Lively Linear Lisp -- 'Look Ma, No Garbage!' [footnote 1]

Henry G. Baker
Nimble Computer Corporation, 16231 Meadow Ridge Way, Encino, CA 91436
(818) 986-1436 (818) 986-1360 (FAX)
Copyright (c) 1991, 1992 by Nimble Computer Corporation


Linear logic has been proposed as one solution to the problem of garbage collection and providing efficient "update-in-place" capabilities within a more functional language. Linear logic conserves accessibility, and hence provides a mechanical metaphor which is more appropriate for a distributed-memory parallel processor in which copying is explicit. However, linear logic's lack of sharing may introduce significant inefficiencies of its own.

We show an efficient implementation of linear logic called Linear Lisp that runs within a constant factor of non-linear logic. This Linear Lisp allows RPLACX operations, and manages storage as safely as a non-linear Lisp, but does not need a garbage collector. Since it offers assignments but no sharing, it occupies a twilight zone between functional languages and imperative languages. Our Linear Lisp Machine offers many of the same capabilities as combinator/graph reduction machines, but without their copying and garbage collection problems.


Neither a borrower nor a lender be;
For loan oft loses both itself and friend ...
[Shakespeare, Hamlet, I. iii 75]

The sharing of data structures can be efficient, because sharing can substitute for copying, but it creates ambiguity as to who is responsible for their management. This ambiguity is difficult to statically remove [Barth77] [Bloss89] [Chase87] [Hederman88] [Inoue88] [Jones89] [Ruggieri88], and we have shown [Baker90] that static sharing analysis--even for pure functional languages--may be as hard as ML type inference, which is known to be exponential [Mairson90]. [footnote 2] We show here that a system which takes advantage of incidental, rather than necessary, sharing can provide efficiency without the ambiguity normally associated with sharing.

Linear logic was invented by Girard [Girard87] as a way to deal with objects which should not be blithely shared or copied. Wadler [Wadler91] has proposed the use of data structures with unity reference counts in order to avoid the problems of garbage collection and provide for O(1) array update. Wakeling [Wakeling91] has implemented linear logic and found that it is extremely slow, due to its requirement for laborious copying. Our Linear Lisp Machine implements unity reference count data structures more efficiently than Wakeling's machine, and should be "competitive" with traditional implementations of combinator/graph reduction machines.

A Linear Lisp Machine

In this section we introduce an automata-theoretic model of a Lisp Machine in which all cons cells have reference counts of exactly 1, which implies that all data structures are trees--i.e., they have no sharing or cycles. For example, in our Linear Lisp, NREVERSE is isomorphic to REVERSE.

Our machine consists of a finite state control and n pointer registers which can hold either atoms or pointers to cons cells. An atom is either NIL or a symbol. One of the registers--fr--is distinguished as the "free list" register, and is initialized to point to an infinite list of NIL's. Another register--sp--is designated as the "stack pointer" register.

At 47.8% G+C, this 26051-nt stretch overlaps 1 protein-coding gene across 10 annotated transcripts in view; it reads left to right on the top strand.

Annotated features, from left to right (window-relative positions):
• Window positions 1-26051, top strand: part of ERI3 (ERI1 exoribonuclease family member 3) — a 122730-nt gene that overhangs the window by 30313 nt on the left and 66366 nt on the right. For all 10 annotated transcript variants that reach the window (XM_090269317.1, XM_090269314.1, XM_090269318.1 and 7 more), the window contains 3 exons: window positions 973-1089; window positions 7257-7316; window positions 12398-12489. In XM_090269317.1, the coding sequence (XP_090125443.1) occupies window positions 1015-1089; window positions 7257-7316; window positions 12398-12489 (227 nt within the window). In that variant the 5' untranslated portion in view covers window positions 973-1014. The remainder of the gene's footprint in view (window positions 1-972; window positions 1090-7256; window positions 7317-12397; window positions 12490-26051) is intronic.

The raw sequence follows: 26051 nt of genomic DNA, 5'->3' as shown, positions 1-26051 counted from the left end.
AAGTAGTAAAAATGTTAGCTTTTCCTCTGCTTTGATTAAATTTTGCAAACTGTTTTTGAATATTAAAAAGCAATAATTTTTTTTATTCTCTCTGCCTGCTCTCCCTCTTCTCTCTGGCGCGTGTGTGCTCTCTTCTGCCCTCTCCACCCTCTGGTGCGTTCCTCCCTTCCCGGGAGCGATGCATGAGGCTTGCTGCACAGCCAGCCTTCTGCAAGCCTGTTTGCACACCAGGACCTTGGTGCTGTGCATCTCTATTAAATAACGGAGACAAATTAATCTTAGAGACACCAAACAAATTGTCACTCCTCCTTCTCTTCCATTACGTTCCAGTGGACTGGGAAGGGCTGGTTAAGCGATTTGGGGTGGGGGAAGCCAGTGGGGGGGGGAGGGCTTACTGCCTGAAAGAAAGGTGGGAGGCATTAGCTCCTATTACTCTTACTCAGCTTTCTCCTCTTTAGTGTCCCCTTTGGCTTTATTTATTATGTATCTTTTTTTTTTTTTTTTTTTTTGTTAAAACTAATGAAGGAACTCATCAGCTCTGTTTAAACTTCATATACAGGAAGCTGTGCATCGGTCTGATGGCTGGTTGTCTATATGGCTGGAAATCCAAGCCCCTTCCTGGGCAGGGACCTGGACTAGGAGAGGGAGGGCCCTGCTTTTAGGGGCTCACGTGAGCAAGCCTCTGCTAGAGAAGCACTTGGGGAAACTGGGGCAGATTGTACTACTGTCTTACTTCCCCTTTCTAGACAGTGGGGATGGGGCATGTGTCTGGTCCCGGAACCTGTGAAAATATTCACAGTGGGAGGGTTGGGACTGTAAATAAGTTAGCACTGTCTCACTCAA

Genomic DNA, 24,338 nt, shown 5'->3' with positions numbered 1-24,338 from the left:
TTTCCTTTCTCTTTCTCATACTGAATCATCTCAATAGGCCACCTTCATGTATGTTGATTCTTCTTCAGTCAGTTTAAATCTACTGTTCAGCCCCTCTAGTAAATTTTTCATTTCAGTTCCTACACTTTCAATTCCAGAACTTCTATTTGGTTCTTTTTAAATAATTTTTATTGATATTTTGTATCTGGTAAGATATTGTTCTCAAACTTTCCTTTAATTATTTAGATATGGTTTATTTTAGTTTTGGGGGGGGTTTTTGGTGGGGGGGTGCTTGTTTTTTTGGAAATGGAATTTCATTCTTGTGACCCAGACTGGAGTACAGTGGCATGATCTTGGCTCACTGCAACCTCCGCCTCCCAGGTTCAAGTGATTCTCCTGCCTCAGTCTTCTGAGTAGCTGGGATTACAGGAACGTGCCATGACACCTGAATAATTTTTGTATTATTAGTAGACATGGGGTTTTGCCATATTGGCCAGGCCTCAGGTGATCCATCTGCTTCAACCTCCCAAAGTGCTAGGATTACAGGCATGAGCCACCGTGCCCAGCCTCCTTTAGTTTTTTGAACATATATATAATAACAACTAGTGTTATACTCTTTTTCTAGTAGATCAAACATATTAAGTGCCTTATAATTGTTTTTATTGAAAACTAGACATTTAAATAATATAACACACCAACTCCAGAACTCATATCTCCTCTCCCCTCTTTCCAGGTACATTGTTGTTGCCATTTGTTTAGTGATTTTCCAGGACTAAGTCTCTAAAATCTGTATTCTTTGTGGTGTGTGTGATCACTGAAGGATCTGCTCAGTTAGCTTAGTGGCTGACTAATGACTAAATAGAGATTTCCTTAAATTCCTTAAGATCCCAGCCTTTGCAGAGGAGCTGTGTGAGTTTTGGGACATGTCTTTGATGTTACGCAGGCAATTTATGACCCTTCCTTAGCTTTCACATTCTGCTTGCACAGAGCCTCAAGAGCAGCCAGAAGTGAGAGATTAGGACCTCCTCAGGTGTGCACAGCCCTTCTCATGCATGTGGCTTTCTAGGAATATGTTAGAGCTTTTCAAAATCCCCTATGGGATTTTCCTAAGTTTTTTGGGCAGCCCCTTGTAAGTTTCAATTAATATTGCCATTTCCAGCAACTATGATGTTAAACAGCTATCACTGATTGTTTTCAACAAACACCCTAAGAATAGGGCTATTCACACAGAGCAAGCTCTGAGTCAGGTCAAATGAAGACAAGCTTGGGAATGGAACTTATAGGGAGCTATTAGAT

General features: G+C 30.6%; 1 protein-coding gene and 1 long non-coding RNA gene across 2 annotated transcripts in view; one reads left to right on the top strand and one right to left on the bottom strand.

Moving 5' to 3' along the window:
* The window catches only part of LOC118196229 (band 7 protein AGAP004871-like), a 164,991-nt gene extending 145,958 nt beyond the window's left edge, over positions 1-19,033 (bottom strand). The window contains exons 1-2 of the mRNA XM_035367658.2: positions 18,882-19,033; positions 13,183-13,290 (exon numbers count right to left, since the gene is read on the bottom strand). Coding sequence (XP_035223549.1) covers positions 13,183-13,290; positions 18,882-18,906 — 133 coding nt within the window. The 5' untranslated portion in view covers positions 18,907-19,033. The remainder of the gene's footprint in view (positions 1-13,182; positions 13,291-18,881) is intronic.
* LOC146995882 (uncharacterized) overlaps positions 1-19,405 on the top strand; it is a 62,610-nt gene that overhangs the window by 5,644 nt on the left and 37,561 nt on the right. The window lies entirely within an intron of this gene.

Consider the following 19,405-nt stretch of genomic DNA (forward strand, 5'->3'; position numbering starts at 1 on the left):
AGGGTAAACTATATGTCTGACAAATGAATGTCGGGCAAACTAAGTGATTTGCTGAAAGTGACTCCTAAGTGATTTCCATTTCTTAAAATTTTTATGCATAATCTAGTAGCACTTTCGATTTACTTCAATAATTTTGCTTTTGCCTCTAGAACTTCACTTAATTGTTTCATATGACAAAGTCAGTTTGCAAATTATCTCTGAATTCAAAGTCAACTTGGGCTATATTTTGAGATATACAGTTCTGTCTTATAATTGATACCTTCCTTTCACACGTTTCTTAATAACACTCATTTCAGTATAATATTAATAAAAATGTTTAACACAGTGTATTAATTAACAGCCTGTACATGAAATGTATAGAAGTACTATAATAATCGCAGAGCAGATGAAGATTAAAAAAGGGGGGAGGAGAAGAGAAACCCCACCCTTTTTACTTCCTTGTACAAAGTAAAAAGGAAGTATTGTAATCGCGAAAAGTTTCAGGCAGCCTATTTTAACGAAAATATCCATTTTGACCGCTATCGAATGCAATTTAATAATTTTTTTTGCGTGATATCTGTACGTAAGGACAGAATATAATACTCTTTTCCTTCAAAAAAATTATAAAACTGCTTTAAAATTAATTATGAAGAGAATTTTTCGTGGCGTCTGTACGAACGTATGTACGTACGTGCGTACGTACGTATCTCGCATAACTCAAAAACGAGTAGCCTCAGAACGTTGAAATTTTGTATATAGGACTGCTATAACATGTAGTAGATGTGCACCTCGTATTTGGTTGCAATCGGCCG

The machine can execute any of the following atomic operations:

r1<->r2;		/* swap r1,r2. */
r1<->CAR(r2);		/* r1,r2 distinct; precondition(not ATOM(r2)) */
r1<->CDR(r2);		/* r1,r2 distinct; precondition(not ATOM(r2)) */
NULL(r1);		/* predicate for r1=NIL */
ATOM(r1);		/* predicate for r1=NIL or symbolp(r1) */
EQ(r1,r2);		/* defined only for atomic r1,r2; see [Baker93ER] */
r1:='foo;		/* precondition(ATOM(r1) and ATOM('foo)) constant 'foo */
r1:=r2;			/* precondition(ATOM(r1) and ATOM(r2)) */

CONS(r1,r2):		/* r1,r2 distinct; r2<-CONS(r1,r2) and set r1=NIL */
{r1<->CAR(fr); r2<->fr; fr<->CDR(r2);};

PUSH(r1,r2):		/* r1,r2 distinct; Push r1 onto r2 and set r1=NIL */

POP(r1,r2):		/* r1,r2 distinct; Pop CAR(r2) into r1 if r1=NIL */
if NULL(r1) and not ATOM(r2)
   then {fr<->CDR(r2); r2<->fr; r1<->CAR(fr);}
   else die;

Proposition 1. List cell reference counts are conserved and are always identically 1.

Proof by induction [Suzuki82,s.4]. All cons cells start out with unity reference counts, and are only manipulated by exchanges which preserve reference counts. QED

Proposition 2. All list cells are always accessible--i.e. live, and no garbage is created.

Proof by induction [Suzuki82,s.5]. Storage could "leak" only if we performed ri<->CXR(ri), but we do not allow the swapping of a register with a portion of its own contents. QED

Programming Note: The only way to "clear" a register which points to a list is to decompose the list stored there and put it back onto the free list. [footnote 3]

FREE(r1):			/* Essentially the K combinator! */
if not NULL(r1) then
   if ATOM(r1) then r1:='NIL;
    {PUSH(r2,sp); POP(r2,r1);	/* temporary r2 ~= r1. */
     FREE(r1);			/* [footnote 4] free the cdr of the cell. */
     r2<->r1; FREE(r1);		/* free the car of the cell. */

We can copy, but only by destroying the original list and creating two new lists.

COPY(r1,r2):			/* assert(r2=NIL).  Essentially the S combinator! */
if not NULL(r1) then
   if ATOM(r1) then r2:=r1;
    {PUSH(t1,sp); PUSH(t2,sp);
     POP(t1,r1); COPY(r1,r2);
     t1<->r1; t2<->r2; COPY(r1,r2);
     t1<->r1; t2<->r2; PUSH(t1,r1); PUSH(t2,r2);
     POP(t2,sp); POP(t1,sp);}

Finally, we can program recursive EQUAL by destroying and recreating both lists. (We switch to Lisp notation in order to utilize the capabilities of prog1.)

EQUAL(r1,r2):				/* Recursive list equality. */
(or (and (ATOM r1) (ATOM r2) (EQ r1 r2))
    (and (not (ATOM r1)) (not (ATOM r2))
         (progn (PUSH t1 sp) (PUSH t2 sp) (POP t1 r1) (POP t2 r2)
           (and (EQUAL r1 r2)
                (progn (<-> t1 r1) (<-> t2 r2)